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How to Plan a Fog

How to Plan a Fog

by Alex V. Cook, Music Editor
first published: August, 2005

approximate reading time: minutes

Listening to this puts me in that nether state, where I feel I have to clean my glasses, but it turns out those spots I'm seeing are real and floating all around me.

Minus Story
No Rest For Ghosts

"I love it when a plan comes together." - Colonel John "Hannibal" Smith, The a-Team

That phrase would resonate through me every time George Peppard would utter it every Monday night before the band of rebel do-gooder misfits floated the van out of a Turkish prison, blowing up trash bags with Mr. T's hair dryer to fashion a balloon or whatever bastardization of logic the boys were performing that episode. To this day, I still love when a plan comes together, though as a rule, I'm not a planner. But the warmth that gloweth from an executed objective is undeniable and unmistakable. Its why rich folks smile on the golf course, because of sound planning that affords them this moment of public leisure, not because they like a game as stupid as golf.

For me, the organic sense of planning is best demonstrated in the loose algebra that forms a lot of ramshackle indie rock, like the well-read, drunken, histrionics of Frog Eyes or the sub-stoner static of latter-day Sonic Youth, whose Buddha is sent out to be killed on the road with every note they strike nowadays, to the ship in a bottle curiosity that is Minus Story. On their latest No Rest For Ghosts, the favorite sons of Boonville, Missouri create another squeaky voiced masterpiece like last year's The Captain Is Dead, Let the Drum Corpse Dance, where absently strummed guitars, parade marshall drumbeats and muted horn sections waver to make some queasy yet heartwarming stuff. The opening piano bits on "I Was Hit" give notice of the pace to be expected throughout - languid and dreamlike.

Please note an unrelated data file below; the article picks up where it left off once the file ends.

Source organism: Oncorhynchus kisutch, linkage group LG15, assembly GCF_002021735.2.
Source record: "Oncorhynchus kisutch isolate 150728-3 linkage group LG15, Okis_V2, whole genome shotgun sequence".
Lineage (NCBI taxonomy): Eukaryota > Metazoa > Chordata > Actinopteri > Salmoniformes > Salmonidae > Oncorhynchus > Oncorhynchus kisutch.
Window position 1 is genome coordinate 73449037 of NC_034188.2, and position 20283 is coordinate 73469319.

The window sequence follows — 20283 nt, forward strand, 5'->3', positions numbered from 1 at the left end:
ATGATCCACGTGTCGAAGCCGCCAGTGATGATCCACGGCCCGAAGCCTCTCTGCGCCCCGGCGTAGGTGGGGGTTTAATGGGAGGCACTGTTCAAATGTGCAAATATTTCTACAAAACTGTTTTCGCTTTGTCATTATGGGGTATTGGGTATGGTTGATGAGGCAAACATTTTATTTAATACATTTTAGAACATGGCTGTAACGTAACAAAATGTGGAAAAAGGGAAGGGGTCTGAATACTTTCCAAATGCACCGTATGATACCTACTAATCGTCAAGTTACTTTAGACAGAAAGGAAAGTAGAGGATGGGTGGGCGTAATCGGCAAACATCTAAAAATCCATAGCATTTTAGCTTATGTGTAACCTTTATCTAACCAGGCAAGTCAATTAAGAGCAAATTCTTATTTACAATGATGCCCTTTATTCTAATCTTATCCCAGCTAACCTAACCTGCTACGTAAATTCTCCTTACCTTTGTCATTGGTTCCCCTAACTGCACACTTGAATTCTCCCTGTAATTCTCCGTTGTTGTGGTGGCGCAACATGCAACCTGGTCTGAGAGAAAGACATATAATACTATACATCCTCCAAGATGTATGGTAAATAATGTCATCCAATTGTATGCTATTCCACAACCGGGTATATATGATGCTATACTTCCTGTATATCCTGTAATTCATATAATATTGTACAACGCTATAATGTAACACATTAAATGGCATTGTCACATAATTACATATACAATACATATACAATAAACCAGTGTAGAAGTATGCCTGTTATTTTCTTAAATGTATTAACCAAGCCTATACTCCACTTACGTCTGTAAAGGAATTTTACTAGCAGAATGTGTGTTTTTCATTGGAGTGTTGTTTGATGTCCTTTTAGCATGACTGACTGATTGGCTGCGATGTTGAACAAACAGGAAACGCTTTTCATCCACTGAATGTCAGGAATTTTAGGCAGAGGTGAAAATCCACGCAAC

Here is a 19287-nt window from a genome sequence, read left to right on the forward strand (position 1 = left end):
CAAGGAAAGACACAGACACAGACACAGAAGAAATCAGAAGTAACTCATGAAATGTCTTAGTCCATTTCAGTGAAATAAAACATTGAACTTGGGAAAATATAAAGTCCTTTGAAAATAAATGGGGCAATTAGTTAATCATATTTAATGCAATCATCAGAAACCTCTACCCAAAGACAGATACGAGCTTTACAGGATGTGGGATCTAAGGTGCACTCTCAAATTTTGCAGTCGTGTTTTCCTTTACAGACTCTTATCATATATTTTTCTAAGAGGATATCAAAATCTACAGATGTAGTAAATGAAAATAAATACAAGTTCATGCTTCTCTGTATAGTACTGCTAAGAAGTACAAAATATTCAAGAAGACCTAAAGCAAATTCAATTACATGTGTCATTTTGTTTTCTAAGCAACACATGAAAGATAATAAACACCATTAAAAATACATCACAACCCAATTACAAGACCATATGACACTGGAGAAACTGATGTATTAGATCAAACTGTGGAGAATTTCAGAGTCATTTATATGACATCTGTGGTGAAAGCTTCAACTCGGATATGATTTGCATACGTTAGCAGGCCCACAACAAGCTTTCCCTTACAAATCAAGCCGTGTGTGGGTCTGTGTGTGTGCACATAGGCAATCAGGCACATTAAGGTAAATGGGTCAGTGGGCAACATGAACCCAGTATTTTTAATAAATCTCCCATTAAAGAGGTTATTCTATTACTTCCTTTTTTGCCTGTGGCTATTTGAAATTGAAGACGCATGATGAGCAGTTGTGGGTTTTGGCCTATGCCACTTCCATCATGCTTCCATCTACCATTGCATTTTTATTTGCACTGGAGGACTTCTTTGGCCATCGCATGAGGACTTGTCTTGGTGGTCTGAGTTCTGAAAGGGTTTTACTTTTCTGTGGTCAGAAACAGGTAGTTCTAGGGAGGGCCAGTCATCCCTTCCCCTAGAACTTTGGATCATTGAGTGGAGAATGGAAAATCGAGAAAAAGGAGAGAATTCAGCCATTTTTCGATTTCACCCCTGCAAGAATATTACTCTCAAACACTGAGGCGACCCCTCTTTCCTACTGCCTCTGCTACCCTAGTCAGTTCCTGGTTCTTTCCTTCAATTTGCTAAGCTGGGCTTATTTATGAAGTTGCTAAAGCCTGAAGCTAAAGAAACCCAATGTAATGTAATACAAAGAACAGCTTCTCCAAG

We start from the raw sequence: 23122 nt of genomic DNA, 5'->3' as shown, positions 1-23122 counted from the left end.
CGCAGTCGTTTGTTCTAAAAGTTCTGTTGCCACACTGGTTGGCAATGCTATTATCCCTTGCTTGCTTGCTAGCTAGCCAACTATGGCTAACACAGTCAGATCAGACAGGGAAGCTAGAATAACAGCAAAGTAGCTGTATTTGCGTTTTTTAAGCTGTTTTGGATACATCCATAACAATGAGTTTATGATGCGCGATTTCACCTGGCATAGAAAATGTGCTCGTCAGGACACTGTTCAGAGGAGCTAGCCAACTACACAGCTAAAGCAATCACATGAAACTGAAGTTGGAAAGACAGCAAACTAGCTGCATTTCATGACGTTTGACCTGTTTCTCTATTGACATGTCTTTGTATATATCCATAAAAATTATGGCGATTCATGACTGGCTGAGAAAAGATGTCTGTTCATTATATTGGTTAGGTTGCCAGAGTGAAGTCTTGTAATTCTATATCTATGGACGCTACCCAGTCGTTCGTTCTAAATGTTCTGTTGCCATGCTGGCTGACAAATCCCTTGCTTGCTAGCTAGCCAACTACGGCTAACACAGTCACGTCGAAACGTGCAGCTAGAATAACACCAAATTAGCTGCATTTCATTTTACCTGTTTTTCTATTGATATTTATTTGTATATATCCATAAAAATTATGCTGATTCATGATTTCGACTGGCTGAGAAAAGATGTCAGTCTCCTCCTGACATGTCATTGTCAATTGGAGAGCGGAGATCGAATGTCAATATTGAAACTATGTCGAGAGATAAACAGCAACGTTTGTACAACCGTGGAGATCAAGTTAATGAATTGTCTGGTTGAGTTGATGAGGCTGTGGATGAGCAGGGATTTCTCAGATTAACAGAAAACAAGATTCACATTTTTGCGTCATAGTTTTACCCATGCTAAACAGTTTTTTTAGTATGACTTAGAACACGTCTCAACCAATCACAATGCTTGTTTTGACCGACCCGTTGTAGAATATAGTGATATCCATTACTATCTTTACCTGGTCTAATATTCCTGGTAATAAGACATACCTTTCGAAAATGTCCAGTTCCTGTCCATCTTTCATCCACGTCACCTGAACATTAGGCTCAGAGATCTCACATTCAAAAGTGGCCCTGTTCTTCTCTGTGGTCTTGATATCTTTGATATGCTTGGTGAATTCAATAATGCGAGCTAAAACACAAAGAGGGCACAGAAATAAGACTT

Some comparisons to Wayne Coyne's starry-eyed exuberance could be made, but I think the Minus Story is less concerned with saving your life than the Flaming Lips are. They instead seem to just want to keep you company as you float on the tides of life. "Knocking on Your Head" with its buzzer keyboards and seasick beat drive this home. listening to this is almost trying to watch a bird flurry around its nest - you never really get a good bead on it, but its delightful to watch it. This album is full of moments like that like the choir of sighs on "Hold On" thick enough to give you a contact high, or the upbeat swivel of "Little Wet Head" or the ominous vocal harmonizing on "There is a Light." This whole record is a hazy joy like that. Listening to this puts me in that nether state, where I feel I have to clean my glasses, but it turns out those spots I'm seeing are real and floating all around me.

Alex V. Cook
Music Editor

Alex V. Cook listens to everything and writes about most of it. His latest book, the snappily titled Louisiana Saturday Night: Looking for a Good Time in South Louisiana's Juke Joints, Honky-Tonks, and Dance Halls is an odyssey from the backwoods bars and small-town dives to the swampside dance halls and converted clapboard barns of a Louisiana Saturday Night. Don't leave Heathrow without it. His first book Darkness Racket and Twang is available from SideCartel. The full effect can be had at alex v
about Alex V. Cook »»



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